Overseas Buckeyes Becoming The Norm

What's it like to play basketball overseas after finishing up overseas? LaQuinton Ross is about to find out, but he'll be joining good company as a number of recent Buckeye stars have played in Europe and Asia over the past few years. We asked a few about the experience.

The first thing you have to understand about basketball in Turkey is that it’s a little different.

That’s a video of fans of Pinar Karsiyaka, the Turkish team that Jon Diebler has suited up for during the past two seasons. Based in Izmir, the squad has become home for Diebler, who has moved into a starting role and welcomed the craziness that goes along with playing overseas.

“Our fans are unbelievable,” Diebler told BuckeyeSports.com. “It’s like Ohio State football but there’s no rules. You can kind of do whatever you want. I’ve seen some unbelievable stuff in my two years in Turkey. Even in Greece when I was there, the fans are just very passionate. They love their sports whether it’s soccer or basketball. They support us all the way. Win or lose, they’re incredible.”

Playing in front of passionate arenas full of sold-out fans is one of the pluses when players go overseas after failing to make the NBA, but there’s plenty of drawbacks too. Such is the life of the fringe NBA prospect, something last year’s Ohio State leading scorer, LaQuinton Ross, learned when he signed this week with Victoria Libertas of the Italian league yesterday.

He joins a healthy roster of former Ohio State stars who have had to go across the pond to make a living playing professional basketball. As of this past season, Ohio State had program alums playing in Germany (Daequan Cook), Italy (Amedeo Della Valle, Je’Kel Foster, Ron Lewis), France (Terence Dials, David Lighty, Deshaun Thomas), Latvia (P.J. Hill), Greece (Othello Hunter, Zisis Sarikopoulos), China (Byron Mullens), Bulgaria (Evan Ravenel), and the United Kingdom (Jeremie Simmons).

It’s not exactly the professional dream many of them had growing up, but it’s a chance to experience the world and play the sport they love for money, all with the shot of ending up back in the NBA as an ever-lingering possibility.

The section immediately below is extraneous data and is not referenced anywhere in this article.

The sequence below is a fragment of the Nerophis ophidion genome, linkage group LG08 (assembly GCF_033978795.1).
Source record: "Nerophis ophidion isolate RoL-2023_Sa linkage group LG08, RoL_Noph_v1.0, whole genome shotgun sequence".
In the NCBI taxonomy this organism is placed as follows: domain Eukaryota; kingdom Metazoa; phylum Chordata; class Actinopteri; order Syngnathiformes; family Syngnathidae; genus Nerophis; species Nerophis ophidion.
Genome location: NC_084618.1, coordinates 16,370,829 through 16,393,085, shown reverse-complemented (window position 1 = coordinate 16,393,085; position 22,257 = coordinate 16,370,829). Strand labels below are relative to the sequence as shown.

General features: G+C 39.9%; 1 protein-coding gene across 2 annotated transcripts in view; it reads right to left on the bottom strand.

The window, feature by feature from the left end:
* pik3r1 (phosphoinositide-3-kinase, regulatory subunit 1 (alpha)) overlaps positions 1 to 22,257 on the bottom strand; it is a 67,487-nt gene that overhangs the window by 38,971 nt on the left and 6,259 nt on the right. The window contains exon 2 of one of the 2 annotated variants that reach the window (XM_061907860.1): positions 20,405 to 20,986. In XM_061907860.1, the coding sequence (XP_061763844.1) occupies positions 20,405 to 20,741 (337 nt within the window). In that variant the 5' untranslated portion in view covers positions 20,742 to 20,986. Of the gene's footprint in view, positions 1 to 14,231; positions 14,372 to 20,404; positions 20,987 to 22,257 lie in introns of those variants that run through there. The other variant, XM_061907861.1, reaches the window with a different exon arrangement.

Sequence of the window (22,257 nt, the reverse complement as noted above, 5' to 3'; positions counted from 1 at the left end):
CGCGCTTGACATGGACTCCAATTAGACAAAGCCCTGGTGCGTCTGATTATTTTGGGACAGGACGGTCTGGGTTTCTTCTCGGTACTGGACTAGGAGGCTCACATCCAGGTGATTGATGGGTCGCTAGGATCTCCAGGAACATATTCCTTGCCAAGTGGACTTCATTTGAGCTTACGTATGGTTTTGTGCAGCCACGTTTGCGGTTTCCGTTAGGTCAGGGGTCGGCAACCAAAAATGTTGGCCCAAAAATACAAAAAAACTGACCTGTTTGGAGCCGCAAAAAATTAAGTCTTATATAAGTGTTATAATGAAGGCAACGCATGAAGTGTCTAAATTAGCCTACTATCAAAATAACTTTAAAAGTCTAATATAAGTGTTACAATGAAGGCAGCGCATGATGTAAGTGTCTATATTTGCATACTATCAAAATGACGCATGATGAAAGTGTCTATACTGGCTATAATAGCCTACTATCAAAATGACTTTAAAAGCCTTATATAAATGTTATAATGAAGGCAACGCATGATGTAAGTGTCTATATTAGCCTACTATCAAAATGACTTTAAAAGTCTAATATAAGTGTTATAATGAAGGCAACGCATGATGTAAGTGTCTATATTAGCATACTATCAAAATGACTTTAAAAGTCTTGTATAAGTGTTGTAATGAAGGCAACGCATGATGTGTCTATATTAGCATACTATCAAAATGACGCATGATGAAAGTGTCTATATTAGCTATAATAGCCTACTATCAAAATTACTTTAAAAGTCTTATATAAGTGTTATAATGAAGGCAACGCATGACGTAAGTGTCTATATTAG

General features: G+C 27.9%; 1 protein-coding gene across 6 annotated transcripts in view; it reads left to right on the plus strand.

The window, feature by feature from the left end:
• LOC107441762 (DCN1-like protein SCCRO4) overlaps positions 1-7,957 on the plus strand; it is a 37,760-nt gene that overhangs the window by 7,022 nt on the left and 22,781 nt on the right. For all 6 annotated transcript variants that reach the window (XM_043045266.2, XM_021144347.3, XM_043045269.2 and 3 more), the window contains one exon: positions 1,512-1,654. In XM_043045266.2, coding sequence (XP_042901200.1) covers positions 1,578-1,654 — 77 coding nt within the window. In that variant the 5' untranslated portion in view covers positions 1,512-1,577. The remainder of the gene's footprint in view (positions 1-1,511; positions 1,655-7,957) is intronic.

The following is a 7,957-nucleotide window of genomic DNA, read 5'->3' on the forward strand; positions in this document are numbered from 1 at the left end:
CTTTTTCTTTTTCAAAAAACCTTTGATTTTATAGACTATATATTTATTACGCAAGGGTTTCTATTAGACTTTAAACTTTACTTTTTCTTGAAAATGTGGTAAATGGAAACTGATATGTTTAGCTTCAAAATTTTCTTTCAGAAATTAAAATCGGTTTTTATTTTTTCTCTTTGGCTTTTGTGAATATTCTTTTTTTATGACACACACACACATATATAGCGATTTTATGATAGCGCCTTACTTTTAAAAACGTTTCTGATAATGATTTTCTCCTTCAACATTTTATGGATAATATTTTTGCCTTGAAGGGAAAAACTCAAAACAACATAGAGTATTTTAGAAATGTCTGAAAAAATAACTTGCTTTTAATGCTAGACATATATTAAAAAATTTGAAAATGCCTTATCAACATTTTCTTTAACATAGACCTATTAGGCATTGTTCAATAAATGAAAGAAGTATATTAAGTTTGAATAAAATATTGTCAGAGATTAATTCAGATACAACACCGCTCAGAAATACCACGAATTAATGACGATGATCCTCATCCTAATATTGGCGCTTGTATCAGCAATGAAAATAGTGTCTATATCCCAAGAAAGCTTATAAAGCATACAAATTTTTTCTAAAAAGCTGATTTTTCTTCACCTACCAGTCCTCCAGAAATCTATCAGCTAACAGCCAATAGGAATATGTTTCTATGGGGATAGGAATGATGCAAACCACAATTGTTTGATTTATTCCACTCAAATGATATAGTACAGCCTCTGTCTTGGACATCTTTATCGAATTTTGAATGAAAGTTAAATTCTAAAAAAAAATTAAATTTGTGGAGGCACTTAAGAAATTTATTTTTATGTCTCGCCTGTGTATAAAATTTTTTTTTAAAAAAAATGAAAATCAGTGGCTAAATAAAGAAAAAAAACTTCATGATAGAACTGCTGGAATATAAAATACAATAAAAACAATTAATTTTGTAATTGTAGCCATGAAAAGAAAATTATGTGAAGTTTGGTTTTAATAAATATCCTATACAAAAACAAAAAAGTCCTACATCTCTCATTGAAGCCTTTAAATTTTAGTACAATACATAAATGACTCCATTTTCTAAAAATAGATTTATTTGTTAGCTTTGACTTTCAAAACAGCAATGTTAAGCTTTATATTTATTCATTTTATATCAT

“It’s been a great experience,” Diebler said. “I’ve had a lot of fun. My wife and I have enjoyed it. We were in Greece our first year, Turkey our last two and we’re going back to Turkey again. The people are great.”

That doesn’t mean that it’s all fun and games. Dials has spent the last three years in France after stints in Switzerland, China and Cyprus, giving him a unique perspective on what it’s like to make a living in multiple countries.

“It’s a grind,” he said. “A lot of people don’t understand the overseas grind. It’s a lot of time away from home. Everybody has a family here and you’re over there by yourself trying to make a living and trying to do what you love doing. It’s not all glitz and glamour. It’s a grind, but we have fun doing it. This is our passion. This is what we love to do.”

That’s often what keeps players going is the love of the game. That’s especially true for someone like Diebler, a gym rat who first starred as an all-around scorer at Upper Sandusky (Ohio) High School and then worked his three-point shot into one for the record books during his time at Ohio State.

A shot at the NBA never came but Diebler knew the basketball itch wouldn’t be going away any time soon.

“I knew I wanted to play professionally,” Diebler said. “I didn’t know where I would end up, but it’s been a blessing to be able to see the world and travel and be with my wife every step of the way. I’ve been able to meet some amazing people, play some basketball. I mean, I play basketball for a living, so it’s a blessing for sure.”

Both Diebler and Dials said they have been approached by former OSU players about what it means to play overseas, and each have been eager to give the advice.

“I tell them to enjoy the experience, value the experience,” Dials said. “Continue to work toward your dream, and that’s the NBA. Don’t ever give that up – there’s plenty of examples of guys coming from Europe to play in the NBA, even if it didn’t work out right away after school. I just tell them to continue to fight and try to make it to the big dance.”